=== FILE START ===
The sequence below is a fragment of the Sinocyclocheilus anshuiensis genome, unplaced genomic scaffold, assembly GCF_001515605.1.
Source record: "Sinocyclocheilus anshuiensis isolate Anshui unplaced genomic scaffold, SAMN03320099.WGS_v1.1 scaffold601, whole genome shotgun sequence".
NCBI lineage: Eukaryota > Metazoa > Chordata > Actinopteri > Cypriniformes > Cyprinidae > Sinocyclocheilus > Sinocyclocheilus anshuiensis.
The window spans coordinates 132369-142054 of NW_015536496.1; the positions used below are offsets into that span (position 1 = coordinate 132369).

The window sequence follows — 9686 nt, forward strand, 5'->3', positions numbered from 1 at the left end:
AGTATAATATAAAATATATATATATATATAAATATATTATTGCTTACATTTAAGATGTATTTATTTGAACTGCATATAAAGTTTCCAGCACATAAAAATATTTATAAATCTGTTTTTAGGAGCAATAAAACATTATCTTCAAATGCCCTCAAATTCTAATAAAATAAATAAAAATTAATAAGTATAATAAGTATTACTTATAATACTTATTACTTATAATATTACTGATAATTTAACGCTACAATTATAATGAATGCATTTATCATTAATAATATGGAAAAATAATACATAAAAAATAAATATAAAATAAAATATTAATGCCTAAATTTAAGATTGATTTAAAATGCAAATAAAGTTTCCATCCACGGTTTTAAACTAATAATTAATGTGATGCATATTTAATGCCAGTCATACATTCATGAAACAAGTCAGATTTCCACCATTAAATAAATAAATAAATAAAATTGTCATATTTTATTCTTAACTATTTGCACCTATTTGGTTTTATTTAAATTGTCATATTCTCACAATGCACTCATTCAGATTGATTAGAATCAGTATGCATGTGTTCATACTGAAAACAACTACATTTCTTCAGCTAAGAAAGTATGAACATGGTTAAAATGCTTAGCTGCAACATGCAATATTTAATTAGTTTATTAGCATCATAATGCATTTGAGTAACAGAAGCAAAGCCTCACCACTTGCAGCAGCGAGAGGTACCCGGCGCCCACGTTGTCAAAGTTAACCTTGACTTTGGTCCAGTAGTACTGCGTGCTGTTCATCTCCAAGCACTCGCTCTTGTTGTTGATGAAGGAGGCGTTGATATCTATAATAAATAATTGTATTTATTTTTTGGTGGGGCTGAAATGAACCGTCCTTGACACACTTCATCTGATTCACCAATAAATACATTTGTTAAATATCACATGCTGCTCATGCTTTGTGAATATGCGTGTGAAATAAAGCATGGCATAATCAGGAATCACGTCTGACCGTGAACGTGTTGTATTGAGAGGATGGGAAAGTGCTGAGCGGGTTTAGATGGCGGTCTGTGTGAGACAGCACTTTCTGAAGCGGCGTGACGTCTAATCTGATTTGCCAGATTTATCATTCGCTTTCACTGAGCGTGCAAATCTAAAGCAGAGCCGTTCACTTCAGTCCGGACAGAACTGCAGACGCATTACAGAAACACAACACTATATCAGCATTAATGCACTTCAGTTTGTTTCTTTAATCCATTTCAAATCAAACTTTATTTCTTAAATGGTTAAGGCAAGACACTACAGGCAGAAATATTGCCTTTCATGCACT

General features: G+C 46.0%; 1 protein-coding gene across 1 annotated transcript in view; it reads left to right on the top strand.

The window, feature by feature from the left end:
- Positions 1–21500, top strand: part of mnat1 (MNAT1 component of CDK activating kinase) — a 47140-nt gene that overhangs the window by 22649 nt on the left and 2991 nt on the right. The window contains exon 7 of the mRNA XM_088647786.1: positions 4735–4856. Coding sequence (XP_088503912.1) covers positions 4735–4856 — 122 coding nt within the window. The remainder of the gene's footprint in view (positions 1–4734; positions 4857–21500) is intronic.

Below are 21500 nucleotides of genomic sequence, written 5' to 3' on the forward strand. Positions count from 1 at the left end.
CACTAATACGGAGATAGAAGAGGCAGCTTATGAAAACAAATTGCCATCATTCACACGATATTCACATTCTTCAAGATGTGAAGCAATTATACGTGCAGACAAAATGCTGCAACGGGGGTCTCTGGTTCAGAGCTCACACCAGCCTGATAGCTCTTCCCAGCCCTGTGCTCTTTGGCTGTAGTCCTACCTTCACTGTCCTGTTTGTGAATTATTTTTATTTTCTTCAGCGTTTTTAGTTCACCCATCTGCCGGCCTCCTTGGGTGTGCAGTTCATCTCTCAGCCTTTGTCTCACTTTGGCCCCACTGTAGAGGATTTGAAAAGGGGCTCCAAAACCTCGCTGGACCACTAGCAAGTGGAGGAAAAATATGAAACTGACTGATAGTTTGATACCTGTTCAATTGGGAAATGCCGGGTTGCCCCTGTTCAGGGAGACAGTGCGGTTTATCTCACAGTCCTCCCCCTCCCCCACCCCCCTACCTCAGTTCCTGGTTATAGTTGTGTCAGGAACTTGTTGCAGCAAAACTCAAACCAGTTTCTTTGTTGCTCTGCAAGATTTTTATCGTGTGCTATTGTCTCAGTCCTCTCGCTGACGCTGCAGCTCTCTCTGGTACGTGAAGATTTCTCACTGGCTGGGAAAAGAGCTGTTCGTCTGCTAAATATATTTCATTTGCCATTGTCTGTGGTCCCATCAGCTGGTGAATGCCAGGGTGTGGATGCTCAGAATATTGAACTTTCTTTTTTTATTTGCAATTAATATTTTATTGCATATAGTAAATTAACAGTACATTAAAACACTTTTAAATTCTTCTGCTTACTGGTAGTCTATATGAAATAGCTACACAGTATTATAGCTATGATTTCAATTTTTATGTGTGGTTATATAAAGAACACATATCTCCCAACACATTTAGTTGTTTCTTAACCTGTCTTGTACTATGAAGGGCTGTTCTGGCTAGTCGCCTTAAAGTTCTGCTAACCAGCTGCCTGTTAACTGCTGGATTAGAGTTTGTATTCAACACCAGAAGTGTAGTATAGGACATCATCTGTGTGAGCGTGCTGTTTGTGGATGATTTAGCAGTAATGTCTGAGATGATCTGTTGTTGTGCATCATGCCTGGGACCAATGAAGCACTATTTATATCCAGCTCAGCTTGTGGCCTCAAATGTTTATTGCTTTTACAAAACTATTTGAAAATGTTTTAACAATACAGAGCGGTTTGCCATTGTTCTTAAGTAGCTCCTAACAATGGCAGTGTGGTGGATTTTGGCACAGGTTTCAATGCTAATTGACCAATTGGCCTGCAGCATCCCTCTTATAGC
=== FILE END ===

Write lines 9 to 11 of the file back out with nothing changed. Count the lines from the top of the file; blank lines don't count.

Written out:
- Positions 1–21500, top strand: part of mnat1 (MNAT1 component of CDK activating kinase) — a 47140-nt gene that overhangs the window by 22649 nt on the left and 2991 nt on the right. The window contains exon 7 of the mRNA XM_088647786.1: positions 4735–4856. Coding sequence (XP_088503912.1) covers positions 4735–4856 — 122 coding nt within the window. The remainder of the gene's footprint in view (positions 1–4734; positions 4857–21500) is intronic.

Below are 21500 nucleotides of genomic sequence, written 5' to 3' on the forward strand. Positions count from 1 at the left end.
CACTAATACGGAGATAGAAGAGGCAGCTTATGAAAACAAATTGCCATCATTCACACGATATTCACATTCTTCAAGATGTGAAGCAATTATACGTGCAGACAAAATGCTGCAACGGGGGTCTCTGGTTCAGAGCTCACACCAGCCTGATAGCTCTTCCCAGCCCTGTGCTCTTTGGCTGTAGTCCTACCTTCACTGTCCTGTTTGTGAATTATTTTTATTTTCTTCAGCGTTTTTAGTTCACCCATCTGCCGGCCTCCTTGGGTGTGCAGTTCATCTCTCAGCCTTTGTCTCACTTTGGCCCCACTGTAGAGGATTTGAAAAGGGGCTCCAAAACCTCGCTGGACCACTAGCAAGTGGAGGAAAAATATGAAACTGACTGATAGTTTGATACCTGTTCAATTGGGAAATGCCGGGTTGCCCCTGTTCAGGGAGACAGTGCGGTTTATCTCACAGTCCTCCCCCTCCCCCACCCCCCTACCTCAGTTCCTGGTTATAGTTGTGTCAGGAACTTGTTGCAGCAAAACTCAAACCAGTTTCTTTGTTGCTCTGCAAGATTTTTATCGTGTGCTATTGTCTCAGTCCTCTCGCTGACGCTGCAGCTCTCTCTGGTACGTGAAGATTTCTCACTGGCTGGGAAAAGAGCTGTTCGTCTGCTAAATATATTTCATTTGCCATTGTCTGTGGTCCCATCAGCTGGTGAATGCCAGGGTGTGGATGCTCAGAATATTGAACTTTCTTTTTTTATTTGCAATTAATATTTTATTGCATATAGTAAATTAACAGTACATTAAAACACTTTTAAATTCTTCTGCTTACTGGTAGTCTATATGAAATAGCTACACAGTATTATAGCTATGATTTCAATTTTTATGTGTGGTTATATAAAGAACACATATCTCCCAACACATTTAGTTGTTTCTTAACCTGTCTTGTACTATGAAGGGCTGTTCTGGCTAGTCGCCTTAAAGTTCTGCTAACCAGCTGCCTGTTAACTGCTGGATTAGAGTTTGTATTCAACACCAGAAGTGTAGTATAGGACATCATCTGTGTGAGCGTGCTGTTTGTGGATGATTTAGCAGTAATGTCTGAGATGATCTGTTGTTGTGCATCATGCCTGGGACCAATGAAGCACTATTTATATCCAGCTCAGCTTGTGGCCTCAAATGTTTATTGCTTTTACAAAACTATTTGAAAATGTTTTAACAATACAGAGCGGTTTGCCATTGTTCTTAAGTAGCTCCTAACAATGGCAGTGTGGTGGATTTTGGCACAGGTTTCAATGCTAATTGACCAATTGGCCTGCAGCATCCCTCTTATAGC